Joyce is what’s termed an “EcoBroker.” In 2006, she underwent a state-accredited course that trains eco-conscious agents in energy-efficient technologies, sustainable energy and mortgage options.

Joyce asserts emphatically that the addition of green features to an existing home is worth the investment. “Green features absolutely increase the resale value of your home,” she says, adding that she could sell a green-remodeled home for 20 percent more than a conventional one.

But what exactly does it mean to be green? “It’s about making a market for recycled materials,” says Steve Kawell, owner of Durango Fine Homes, a builder specializing in passive solar homes. “It’s about creating sustainability with all your resources.”

Using recycled building materials, such as this corrugated metal, is one way that homeowners are bringing green building methods into the mainstream./Photo by David Halterman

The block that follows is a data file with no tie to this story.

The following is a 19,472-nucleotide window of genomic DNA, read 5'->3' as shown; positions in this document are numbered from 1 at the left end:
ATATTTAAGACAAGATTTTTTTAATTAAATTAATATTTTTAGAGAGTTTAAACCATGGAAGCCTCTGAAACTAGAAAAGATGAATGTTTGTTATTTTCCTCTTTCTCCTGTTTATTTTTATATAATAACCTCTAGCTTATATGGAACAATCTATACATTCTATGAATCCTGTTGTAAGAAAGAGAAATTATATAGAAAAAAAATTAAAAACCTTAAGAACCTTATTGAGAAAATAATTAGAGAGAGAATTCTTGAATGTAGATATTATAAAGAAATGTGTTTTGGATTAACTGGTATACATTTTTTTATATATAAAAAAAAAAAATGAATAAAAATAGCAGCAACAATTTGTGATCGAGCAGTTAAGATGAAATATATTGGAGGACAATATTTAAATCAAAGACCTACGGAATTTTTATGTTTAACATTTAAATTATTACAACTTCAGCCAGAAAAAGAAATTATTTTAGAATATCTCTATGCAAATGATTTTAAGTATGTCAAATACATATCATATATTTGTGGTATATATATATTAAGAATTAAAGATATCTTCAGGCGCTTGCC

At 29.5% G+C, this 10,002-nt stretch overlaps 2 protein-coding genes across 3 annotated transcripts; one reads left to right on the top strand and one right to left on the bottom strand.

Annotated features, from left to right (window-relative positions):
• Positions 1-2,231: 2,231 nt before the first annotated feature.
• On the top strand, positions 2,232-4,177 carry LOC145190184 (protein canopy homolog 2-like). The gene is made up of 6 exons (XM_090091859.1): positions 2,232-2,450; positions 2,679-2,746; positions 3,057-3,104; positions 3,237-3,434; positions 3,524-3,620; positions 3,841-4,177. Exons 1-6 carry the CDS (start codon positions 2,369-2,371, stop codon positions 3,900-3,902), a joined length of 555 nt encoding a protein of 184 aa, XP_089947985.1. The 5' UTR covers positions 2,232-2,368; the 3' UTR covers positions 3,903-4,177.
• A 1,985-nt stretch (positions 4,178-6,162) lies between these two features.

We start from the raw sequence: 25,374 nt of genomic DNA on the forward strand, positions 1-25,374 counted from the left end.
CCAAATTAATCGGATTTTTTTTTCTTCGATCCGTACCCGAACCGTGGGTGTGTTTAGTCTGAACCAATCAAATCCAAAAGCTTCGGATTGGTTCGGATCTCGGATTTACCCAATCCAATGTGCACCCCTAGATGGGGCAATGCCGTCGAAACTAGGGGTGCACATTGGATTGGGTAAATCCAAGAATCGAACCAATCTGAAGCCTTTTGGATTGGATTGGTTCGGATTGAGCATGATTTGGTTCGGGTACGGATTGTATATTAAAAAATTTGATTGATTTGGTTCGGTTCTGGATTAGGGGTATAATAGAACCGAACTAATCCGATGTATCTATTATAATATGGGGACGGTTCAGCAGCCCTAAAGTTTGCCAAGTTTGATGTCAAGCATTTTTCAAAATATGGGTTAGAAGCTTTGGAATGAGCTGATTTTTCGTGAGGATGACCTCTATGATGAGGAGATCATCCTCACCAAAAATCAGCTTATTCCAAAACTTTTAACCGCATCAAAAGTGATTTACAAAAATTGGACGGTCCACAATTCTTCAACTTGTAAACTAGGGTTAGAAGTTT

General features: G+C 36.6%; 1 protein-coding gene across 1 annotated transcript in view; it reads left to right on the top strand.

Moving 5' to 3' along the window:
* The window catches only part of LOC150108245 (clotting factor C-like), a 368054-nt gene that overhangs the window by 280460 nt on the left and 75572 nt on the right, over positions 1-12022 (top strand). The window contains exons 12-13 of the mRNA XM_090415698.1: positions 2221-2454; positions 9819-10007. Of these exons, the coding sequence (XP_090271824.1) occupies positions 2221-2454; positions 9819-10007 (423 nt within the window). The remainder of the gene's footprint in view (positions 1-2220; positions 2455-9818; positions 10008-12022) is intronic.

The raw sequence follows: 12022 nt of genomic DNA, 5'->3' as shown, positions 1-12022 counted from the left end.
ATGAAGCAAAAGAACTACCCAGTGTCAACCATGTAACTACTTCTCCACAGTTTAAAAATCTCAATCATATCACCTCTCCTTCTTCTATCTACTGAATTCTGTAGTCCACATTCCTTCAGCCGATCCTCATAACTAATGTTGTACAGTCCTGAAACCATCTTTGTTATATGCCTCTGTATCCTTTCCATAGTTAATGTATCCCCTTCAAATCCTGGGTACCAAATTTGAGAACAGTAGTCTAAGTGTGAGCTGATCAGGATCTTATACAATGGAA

According to Joyce, people’s top concerns are those of health, energy costs, efficiency and comfort. While it means different things to different people, green building as an industry caters to those concerns.

According to real estate statistics compiled by the Durango Area Association of Realtors, the number of4 houses sold in Durango in the first quarter of 2008 dropped 45 percent from the same quarter a year ago, to its lowest level during that quarter in seven years. It makes sense that installing green features to make a home more marketable is becoming increasingly mainstream.

“Solar homes stay on the market for a shorter time,” says Kawell.